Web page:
4. 4. Or do we? ● English speaking bi-coastal North American techies ● Breathe same air, mortal ● Distinctive fashion sense ● A shared appreciation for the Cheesecake Factory ● Whisky ● Neither of us are talking on behalf of our employers today
  5. 5. Historical Perspective ● quote from “The Goods Girls Revolt” ○ “Writers come to magazine over the transom,” he said, “and women aren’t coming. We can’t do anything if they aren’t interested” ● And a similar quote from open source luminaries ○ “I don’t have any experience working with women in programming projects; I don’t think that any volunteered to work on Emacs or GCC.” - RMS *The Good Girls Revolt: How the Women of Newsweek Sued their Bosses and Changed the Workplace by Lynn Povich sheologian
  6. 6. Recent studies GitHub 2017 “These researchers found that women’s coding suggestions was accepted 71.8% of the time when their gender was kept a secret, but only 62.5% of the time when their gender was revealed.” “Only 3% of the 5500 randomly selected respondents were women. 25% of those women reported being exposed to language or content that made them uncomfortable”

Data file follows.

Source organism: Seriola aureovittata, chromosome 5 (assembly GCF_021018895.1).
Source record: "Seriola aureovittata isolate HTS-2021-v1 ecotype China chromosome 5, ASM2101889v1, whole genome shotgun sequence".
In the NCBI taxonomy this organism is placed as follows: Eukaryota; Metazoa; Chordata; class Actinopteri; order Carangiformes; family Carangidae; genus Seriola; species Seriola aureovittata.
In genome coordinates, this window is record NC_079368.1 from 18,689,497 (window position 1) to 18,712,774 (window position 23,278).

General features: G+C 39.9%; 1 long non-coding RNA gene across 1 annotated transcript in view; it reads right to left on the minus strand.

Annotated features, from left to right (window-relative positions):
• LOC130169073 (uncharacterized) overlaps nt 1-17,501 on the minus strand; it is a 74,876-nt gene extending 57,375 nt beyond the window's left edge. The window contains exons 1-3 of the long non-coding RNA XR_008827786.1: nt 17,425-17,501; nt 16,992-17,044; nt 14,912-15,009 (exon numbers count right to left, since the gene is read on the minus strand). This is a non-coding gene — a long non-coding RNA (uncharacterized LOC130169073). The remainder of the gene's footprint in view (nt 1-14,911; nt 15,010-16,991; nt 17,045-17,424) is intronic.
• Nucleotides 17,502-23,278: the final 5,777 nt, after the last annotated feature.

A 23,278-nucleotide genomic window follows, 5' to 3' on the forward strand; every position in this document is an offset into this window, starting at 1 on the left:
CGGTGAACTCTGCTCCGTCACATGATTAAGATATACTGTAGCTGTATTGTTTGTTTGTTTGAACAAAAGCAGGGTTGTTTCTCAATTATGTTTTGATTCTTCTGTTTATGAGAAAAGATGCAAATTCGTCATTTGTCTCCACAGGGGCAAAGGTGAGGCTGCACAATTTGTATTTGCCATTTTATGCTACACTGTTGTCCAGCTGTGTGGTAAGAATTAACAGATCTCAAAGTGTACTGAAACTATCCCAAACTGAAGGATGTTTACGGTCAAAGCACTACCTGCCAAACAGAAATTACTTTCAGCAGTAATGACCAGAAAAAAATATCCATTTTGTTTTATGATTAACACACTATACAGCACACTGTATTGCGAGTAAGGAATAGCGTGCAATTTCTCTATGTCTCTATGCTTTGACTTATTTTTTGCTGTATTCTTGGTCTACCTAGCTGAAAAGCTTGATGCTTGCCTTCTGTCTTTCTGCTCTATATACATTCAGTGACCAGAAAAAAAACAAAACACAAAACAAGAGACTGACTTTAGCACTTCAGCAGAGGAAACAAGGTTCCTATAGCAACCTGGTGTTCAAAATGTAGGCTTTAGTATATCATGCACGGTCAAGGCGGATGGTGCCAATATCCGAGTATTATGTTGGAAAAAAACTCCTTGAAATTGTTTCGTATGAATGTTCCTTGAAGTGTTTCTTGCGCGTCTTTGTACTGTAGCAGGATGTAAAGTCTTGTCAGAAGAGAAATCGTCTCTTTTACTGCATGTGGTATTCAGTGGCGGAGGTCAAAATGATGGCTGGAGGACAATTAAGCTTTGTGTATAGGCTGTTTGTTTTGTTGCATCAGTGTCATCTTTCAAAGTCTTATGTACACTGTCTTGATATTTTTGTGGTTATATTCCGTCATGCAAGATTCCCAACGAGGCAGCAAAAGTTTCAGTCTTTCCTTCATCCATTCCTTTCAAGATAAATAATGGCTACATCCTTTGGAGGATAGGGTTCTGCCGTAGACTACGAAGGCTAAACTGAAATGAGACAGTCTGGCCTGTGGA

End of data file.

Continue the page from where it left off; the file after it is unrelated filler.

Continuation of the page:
7. 7. What have we done? Pulled data from git, meetup, etc, done some ML magic to infer gender and get stats Used Jupyter! Made some pretty(ish) pictures
  8. 8. What you can’t get from this? ● Causation. Which correlation ain’t. ● Legal advice ● Academic quality data Quirky Confectioner Lawyer cat objects!
  9. 9. Data sources/Methods ● Git commits and messages ● Inferred gender ● Gender from human review ● Project websites ● Mailing lists ● You can see our work - http://bit.ly/holdendDiversityAnalyticsRepo ○ And contribute… hint hint….. Melissa Wiese
  10. 10. Such Data ● ~50 projects ● ~30gb of commits & posts Human reviewed: ● Sampled down to ~1600 code contributors + all ~2600 committers Andrey Belenko
  11. 11. Stage One: Eyeballing Jennifer Morrow